Wednesday, February 1

Real live Bushies!

Margaret Mead would be proud of Washington Post reporter David Finkel, who braved the red heart of the reddest of red States to appall and enthrall sophisticated East Coast readers with tales of real live Bush supporters in their native habitat.

Like a Portugese mariner returning to the court of Henry the Navigator with ripping yarns of kraken and tribes of tiny black men, Finkel breathlessly reports:

. . . you pull into Gator's Drive Inn, where the customer at the front of the line is ordering a patty melt.

"Patty melts! No one makes patty melts anymore," [an out of towner] is saying to the counterman, Ryan Louderman, who knew she wasn't local as soon as he heard the sound of a car being locked. "Can I get it without onions?" she says. "And can I get mustard? On the side? Dijon mustard?"

. . . "Dijon mustard," Louderman says as the woman drives away. "I don't know what Dijon mustard is. Don't care to find out, either."

{Gasp!} Think of what they'd say about mango coulis!
{giggle}

In Randolph, though -- where Bush received 95.6 percent of the vote and support for him continues to be nearly unanimous -- the mind-set is even more specific to a place that seems less a part of the modern United States than insulated from it. It isn't just mustard, but everything.

No! It's not just the mustard?

Illegal immigrants? Not here, where everyone is fond of Ramon, who came long ago from Mexico and is married to the Catholic woman, who is the one non-Mormon everyone mentions when the conversation turns to religious diversity. As for racial diversity, everyone says there are three African Americans in the county, including the twins on the high school cheerleading squad, which also includes a Hispanic . . .

No illegal immigrants? But . . . who cuts the grass? Or drives the kids to clarinet lessons?

One church, where everyone gathered to welcome the young man home from Iraq with ice cream.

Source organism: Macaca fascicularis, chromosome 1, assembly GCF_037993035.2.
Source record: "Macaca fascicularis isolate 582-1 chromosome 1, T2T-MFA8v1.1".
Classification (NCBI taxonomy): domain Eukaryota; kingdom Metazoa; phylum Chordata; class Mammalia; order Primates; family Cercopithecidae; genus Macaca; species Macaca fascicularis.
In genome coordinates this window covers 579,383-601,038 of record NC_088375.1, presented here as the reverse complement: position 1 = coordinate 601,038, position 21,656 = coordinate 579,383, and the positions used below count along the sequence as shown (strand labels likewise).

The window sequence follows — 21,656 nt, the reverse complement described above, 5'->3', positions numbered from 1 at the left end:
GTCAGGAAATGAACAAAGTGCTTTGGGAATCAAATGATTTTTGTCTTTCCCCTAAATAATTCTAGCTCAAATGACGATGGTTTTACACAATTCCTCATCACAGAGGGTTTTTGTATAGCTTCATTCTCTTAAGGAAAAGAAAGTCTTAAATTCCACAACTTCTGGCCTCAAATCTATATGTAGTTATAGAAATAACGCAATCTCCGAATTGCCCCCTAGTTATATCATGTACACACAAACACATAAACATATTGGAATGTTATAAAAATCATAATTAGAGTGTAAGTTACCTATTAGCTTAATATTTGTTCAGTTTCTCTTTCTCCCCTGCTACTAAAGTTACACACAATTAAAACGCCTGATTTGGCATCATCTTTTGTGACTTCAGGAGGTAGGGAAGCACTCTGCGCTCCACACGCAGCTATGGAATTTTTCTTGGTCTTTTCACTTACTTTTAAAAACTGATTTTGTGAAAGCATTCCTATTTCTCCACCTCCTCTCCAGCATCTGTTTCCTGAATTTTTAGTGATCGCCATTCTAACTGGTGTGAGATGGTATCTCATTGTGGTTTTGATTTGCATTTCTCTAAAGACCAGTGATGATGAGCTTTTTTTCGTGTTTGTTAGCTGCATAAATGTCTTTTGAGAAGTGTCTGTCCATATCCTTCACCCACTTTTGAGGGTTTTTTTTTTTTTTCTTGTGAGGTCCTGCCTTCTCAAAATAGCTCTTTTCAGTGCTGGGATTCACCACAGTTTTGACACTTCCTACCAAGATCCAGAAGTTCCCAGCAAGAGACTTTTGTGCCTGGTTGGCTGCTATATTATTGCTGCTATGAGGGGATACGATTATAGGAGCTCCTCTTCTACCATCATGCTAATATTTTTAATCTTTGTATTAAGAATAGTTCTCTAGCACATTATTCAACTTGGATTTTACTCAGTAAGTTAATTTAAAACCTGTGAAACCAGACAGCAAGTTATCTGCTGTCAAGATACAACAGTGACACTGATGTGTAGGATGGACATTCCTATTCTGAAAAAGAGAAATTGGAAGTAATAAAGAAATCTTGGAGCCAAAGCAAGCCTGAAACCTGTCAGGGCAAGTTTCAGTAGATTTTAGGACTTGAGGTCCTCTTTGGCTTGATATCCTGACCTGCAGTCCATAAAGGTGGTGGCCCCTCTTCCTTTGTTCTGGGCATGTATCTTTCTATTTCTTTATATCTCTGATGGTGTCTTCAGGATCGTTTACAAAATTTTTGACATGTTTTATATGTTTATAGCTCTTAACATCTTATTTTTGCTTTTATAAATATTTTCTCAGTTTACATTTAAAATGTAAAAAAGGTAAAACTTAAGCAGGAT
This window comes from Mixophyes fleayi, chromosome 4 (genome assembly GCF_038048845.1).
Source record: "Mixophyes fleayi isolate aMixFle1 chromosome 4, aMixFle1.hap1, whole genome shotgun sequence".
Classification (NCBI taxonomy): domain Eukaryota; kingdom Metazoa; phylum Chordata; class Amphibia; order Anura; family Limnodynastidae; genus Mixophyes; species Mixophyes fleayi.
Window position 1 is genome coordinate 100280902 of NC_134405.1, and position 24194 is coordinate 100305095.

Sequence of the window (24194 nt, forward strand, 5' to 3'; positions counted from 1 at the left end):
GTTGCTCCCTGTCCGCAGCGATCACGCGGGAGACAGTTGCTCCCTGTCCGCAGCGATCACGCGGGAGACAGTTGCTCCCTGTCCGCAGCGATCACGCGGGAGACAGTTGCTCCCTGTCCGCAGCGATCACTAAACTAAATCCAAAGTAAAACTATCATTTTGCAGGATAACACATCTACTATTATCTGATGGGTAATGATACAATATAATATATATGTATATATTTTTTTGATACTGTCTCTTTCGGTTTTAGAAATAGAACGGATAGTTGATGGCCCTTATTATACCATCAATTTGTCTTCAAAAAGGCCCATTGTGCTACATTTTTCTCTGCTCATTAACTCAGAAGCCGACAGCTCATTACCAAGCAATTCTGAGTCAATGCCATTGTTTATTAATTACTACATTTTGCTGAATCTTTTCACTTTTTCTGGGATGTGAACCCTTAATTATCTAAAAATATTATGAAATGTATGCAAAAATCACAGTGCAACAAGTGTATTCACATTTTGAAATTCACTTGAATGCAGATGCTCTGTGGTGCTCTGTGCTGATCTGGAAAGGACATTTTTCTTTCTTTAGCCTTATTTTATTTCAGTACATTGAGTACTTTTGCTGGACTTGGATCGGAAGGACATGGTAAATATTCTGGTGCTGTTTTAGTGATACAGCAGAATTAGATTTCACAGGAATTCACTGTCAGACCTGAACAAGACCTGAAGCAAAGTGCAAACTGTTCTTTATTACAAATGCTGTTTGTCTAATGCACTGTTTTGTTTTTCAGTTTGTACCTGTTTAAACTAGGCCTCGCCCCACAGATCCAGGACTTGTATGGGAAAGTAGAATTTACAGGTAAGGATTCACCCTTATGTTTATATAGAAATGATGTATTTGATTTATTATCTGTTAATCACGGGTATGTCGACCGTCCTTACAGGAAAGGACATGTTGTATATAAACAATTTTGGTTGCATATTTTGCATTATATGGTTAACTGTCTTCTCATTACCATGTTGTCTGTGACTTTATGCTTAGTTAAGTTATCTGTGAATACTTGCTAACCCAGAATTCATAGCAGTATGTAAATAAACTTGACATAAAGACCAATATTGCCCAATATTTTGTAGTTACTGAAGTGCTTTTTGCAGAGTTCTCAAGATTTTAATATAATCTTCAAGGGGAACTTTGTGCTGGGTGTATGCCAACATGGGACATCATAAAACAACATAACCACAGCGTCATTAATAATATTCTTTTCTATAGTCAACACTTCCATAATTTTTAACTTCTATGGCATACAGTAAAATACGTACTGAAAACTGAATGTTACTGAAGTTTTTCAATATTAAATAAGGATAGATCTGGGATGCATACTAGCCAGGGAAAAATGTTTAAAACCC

How quaint! {smirk}

"I'm the boss, applesauce," [one lady's] mother used to say, and Orton can imagine Bush liking that sentence as much as she does.

"Don't be wise, bubble eyes, or I'll knock you down to peanut size." That, too.

She didn't! What else?

In comes Blair Hurd, the high school shop teacher, who says: "This whole thing with domestic spying? I think there's a little bit of it that needs to go on. I do."

Ohmigod! NO . . . WAY!

Charlene's mother-in-law, who is 77 and works at Gator's part time because Social Security isn't quite enough to finance her modest life. "I think [Bush]'s doing a good job," she says, her voice hoarse from having a tube pushed down her throat. That happened when she went to the dentist to have a tooth pulled and she suddenly stopped breathing, and then passed out. She woke up in the hospital emergency room, where, once she was stable, the dentist finished yanking out the tooth.

Adapt to your circumstances, she says. That's what the dentist did, that's what Bush has done, and that's what she tries to do, too. "I myself have to make my life better," she says.

Who are these people!?!

"Hey, Aaron," Orton says, and in comes a young man who is 16, and who is considered one of Rich County's three African Americans* even though he considers himself a mix of a white mother and black father.

"I enjoy pushing cows, chasing girls and shooting guns," he says of who he has become here.

Also: "I'm a Republican."

{recoil} Noooooooooooh!

And one more thing: "I love it here. I love the people here. It's a small town. Everybody knows everybody. I wave at everybody; everybody waves back."

That poor, poor boy! He has no idea.

"I don't think there's anything [Bush] could say [in the State of the Union address] that would make me dislike him," [the Diner owner] says.

Wow! I mean. . . just wow! WOW!
_______________________

Despite Finkel's heavy-handed (and, frankly, offensive) attempts to show how Bush has personally hurt the people of Randolph, Utah (I didn't quote the worst ones), this anthropological demagoguery misses its mark. The character of Randolph's denizens shines through. They come across as trusting, hard-working, self-reliant, welcoming (note the comments by one the few non-white teens) law-abiding, and, most importantly, content. As the town's self-described "pseudo intellectual," who voted for Kerry, says in a passage I didn't quote: "These are good people."

The politics of envy sails over the heads of industrious, happy voters, so it isn't surprising that Kerry and Edwards's "two Americas" tune sounded off-key in Randolph. If they don't have much by the standards of those two multi-millionaires, or by the standards of Washington Post-readers, that doesn't seem to bother them. They aren't interested in shaking down someone better off than them to benefit themselves. I know that this attitude befuddles and irritates many on the left, but it is a sure sign of a strong, stable society. "I myself have to make my life better." Words to live by. Well, if you take out the "myself" (even I have my coastal biases).


* If there are only three African Americans in the county, and two are on the high school cheerleading squad, and Aaron is only 16, then where are their parents? Did Finkel do the math on this?